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Dealing with Troubled Companies

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  1. Dealing with Troubled Companies Part 1 The Supervisory Process The World Bank Distance Learning Seminar April 18 & 19, 2002

  2. Gathering information Getting Started … But where? Company financial and non-financial returns Buried in Data and Confused? Market intelligence Industry trends Supervisor Structure and discipline is required. Economic indicators

  3. The Supervisory Process Supervision involves repetitive effort • Oversight • Collecting information • Analysis • Examination • Reporting • Follow-up • Setting goals • Monitoring performance against expectation Place these steps in a structured supervisory process.

  4. Some Causes of Financial Troubles • Poor Risk Management • Claims control • Inadequate Pricing • Poor underwriting • Non performing loans • Reinsurance • Weak Management Controls • Internal controls • Investment strategy • Unfocused business strategy • Uncontrolled expenses • Inappropriate incentives • Weak Financial Reporting • Accounting – values assigned to assets and liabilities • Provisioning

  5. Basic Requirements for Success • Political support • Legal authority • Information gathering • Inspection • Setting expectations • Sanctions • Skills and experience • Fairness and consistency

  6. Data and Information Industry Trends Board Minutes Supervisory Power On Site Inspection Early Warning Indicators Internal Audit Reports Financial Analysis Legal Authority Political Support Financial Statements Management Reports Contingency planning Examination Report Sanctions Remedial Action Progress Reports Management Response

  7. Supervisory efficiency • Focus resources on the areas of greatest need • Cross sector reviews • Feedback to the industry • Anticipate new threats

  8. Rating Companies • Resource needs assessment • Trend identification • Systemic risk assessment • Consistency • Communication • Contingency planning Supports Requires

  9. Stages of Intervention Low 1 Normal Business 2 Early Warning Supervisory powers Level of concern 3 Significant Concern Viability at Risk High 4 5 Closure or Wind-up

  10. Troubled Companies • Similar supervisory process for all companies • The greater the concern, the greater the effort • The greater the concern, the greater the remedy • The greater the concern, the greater the sanction • The longer the issue lingers, the greater the sanction BUT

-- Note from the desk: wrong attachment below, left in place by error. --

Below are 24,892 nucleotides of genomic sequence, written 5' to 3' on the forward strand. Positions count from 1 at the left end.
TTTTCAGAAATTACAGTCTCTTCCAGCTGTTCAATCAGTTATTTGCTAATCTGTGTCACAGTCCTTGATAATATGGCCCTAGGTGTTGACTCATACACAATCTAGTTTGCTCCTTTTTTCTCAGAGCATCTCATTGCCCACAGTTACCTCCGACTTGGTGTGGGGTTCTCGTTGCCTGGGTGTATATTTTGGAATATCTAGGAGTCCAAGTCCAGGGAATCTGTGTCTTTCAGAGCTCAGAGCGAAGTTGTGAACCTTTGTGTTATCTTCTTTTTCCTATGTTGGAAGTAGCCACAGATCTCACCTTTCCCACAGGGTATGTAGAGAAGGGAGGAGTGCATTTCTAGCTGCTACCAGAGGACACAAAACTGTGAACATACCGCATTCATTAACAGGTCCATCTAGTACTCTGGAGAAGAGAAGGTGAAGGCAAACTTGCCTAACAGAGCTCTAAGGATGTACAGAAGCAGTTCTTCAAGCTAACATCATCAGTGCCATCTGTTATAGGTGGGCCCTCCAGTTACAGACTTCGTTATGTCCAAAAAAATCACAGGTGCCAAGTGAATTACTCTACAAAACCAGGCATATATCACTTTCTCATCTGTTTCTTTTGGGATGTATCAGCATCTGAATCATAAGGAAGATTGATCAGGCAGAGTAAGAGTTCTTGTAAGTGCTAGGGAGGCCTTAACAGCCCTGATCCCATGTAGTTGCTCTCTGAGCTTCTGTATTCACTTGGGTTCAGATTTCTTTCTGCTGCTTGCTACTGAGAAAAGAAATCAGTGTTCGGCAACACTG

11. Rating the Risk Licensing Increased risk – increased concern – increased effort 2 3 4 1 Improved condition – reduced concern De-licensing

  12. Dealing with Troubled Companies Part 2 Stages of Intervention Supervisory Issues and Challenges The World Bank Distance Learning Seminar

  13. Stages of Intervention Decision Points 2 2 3 1 1 1 1 1 1 2 2 3 3 4 4 5 5

  14. Supervisory Processes Pay attention to: • Focus on weaknesses • Errors versus intentional practices • Insider information • Malingering problems • Willingness to face the issues

  15. Communication of the Issues • Inform the appropriate people • Define the issue • Define the indicator of improvement • The timeline for improved performance • Consequence of inaction or ineffective action • To the company • The need for contingency planning

  16. Managing the Reaction News What you can expect You just do not understand this company. Denial You have reached the wrong conclusion. We’ll get our own expert. Anger We need more time. Bargaining We are getting the best help that money can buy. Depression Stages toward Acceptance and Action We’ll try anything. Acceptance We have a plan. Action

  17. Stages of Intervention • Structured process • Disclosure and communication • Understanding action / reaction • No surprises • Managing reactions

  18. Summary • A structured process • Act promptly • Fair and even handed • Allow the company to manage its affairs • Documentation • Monitoring and follow-up • Anticipate negative responses • Respect the need for confidentiality Plan for the worst – but – hope for the best